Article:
Or maybe not. Maybe there were simply too many? It did look a bit cluttered. He began jerking them out one by one until he was content with the overall appearance, then dumped an odd number of bones in the five-gallon bucket in the corner. Somehow, it still didn’t look right. He should have started with something simpler. Something smaller, like a roller skate, or a frog.

As he tugged at his hair in frustration, he gazed longingly at the row of scalps hanging from pegs on the wall. It was the full spectrum of blonde, from platinum white to cinnamon brown. He couldn’t wait to pick out just the right shade. Isaac had always had a thing for blondes. Reaching out, he tenderly stroked the nearest one, but he told himself that adding hair was like attaching tassels to handlebars. It would have to wait.

Why was taking a body apart so much easier than putting one together!? He must have disassembled a dozen of them. Was it really that many? He counted on his fingers, but upon reaching fifteen he put the arm back down on the impromptu table. At least a dozen bodies, he conceded. But no people—that would have been monstrous. It helped to think of them only as bodies. Or bicycles.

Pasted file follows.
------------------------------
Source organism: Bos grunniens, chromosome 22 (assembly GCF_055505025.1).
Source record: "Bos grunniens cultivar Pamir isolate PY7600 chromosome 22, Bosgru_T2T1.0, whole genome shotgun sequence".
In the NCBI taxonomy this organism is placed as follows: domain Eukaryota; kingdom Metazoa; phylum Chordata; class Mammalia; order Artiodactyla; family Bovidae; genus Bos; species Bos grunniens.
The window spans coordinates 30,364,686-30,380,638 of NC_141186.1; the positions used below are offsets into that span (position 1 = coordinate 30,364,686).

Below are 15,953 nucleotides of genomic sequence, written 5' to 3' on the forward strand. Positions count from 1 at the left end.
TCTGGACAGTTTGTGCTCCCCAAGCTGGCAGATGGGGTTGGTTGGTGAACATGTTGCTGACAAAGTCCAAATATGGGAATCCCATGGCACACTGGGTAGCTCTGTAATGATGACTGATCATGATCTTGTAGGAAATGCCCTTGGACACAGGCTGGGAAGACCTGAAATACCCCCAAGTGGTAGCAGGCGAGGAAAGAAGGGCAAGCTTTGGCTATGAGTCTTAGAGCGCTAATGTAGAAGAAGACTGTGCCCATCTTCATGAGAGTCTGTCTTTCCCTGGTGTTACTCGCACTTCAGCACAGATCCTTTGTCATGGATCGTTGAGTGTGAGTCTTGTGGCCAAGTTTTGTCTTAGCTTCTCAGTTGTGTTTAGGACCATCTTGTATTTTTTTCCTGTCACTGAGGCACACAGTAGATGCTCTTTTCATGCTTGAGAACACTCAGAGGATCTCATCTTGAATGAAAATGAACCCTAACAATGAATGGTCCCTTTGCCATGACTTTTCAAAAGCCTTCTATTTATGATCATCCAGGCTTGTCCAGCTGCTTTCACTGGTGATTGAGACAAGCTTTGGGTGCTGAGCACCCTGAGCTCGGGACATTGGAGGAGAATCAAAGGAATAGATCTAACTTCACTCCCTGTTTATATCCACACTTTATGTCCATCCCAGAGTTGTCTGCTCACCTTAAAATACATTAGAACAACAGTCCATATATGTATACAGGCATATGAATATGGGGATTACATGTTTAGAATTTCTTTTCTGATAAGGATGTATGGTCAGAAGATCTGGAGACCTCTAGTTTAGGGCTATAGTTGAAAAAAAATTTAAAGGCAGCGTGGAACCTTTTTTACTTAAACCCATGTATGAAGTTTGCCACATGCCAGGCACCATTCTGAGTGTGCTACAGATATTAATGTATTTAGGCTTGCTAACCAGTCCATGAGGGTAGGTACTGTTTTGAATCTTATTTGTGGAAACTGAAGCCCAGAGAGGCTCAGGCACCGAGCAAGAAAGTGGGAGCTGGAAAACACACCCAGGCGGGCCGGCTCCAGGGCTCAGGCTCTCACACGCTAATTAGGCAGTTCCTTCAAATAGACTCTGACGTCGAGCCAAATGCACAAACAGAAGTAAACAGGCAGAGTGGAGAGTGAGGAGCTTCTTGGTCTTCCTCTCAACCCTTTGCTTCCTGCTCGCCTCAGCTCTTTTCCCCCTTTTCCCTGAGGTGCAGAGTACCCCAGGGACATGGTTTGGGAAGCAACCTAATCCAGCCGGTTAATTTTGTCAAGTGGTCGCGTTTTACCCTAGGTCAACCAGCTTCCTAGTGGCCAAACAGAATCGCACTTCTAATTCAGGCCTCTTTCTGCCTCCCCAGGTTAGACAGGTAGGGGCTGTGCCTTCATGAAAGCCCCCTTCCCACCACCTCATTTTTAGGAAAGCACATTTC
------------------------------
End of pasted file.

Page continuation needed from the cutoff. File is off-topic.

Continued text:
He reminded himself to focus on the positives. A bicycle had a seat, and his work had a liver. Wait, was that a liver? Yes, it looked like a liver. A bicycle also had two wheels, just like a human had two legs, and so did his work, even if both ended in left feet. A bicycle had a set of handlebars to direct its motion; a human had a brain for the same reason, and so did he. He had several brains. He was up to his elbows in brains! He looked down at his hands and made a mental note to wash them again later.

Reassured by what he did have, Isaac returned to his work with monomaniacal fervor, plunging headfirst into the vitals and viscera, and disassembling, slicing, sawing, stitching, gluing, reinserting and reassembling into the wee hours of the morning. Only when the crimson light of dawn crept through the basement’s lone, tiny window did he finally pause to examine his handiwork.

It wasn’t a perfect human, but no-body was, he told himself. In all honesty, his creation bore no more resemblance to a natural human than did a child’s drawing of a bicycle to the real thing. But it was good enough for a test run.

He clamped a pair of cables to its exposed nerves, then switched on the power and the thing gave an immediate convulsive shudder. An appendage twitched. The pupil of its blue eye dilated. The tongue writhed in its not-quite-mouth, and Isaac’s own lips twisted into an awful grin. He’d done it. He had demonstrably grasped anatomical theory. All that remained now was the execution. He’d just need one more fresh body…

image: Andrea Stöckel “Clipart Bicycle Vintage Art” under Public Domain license.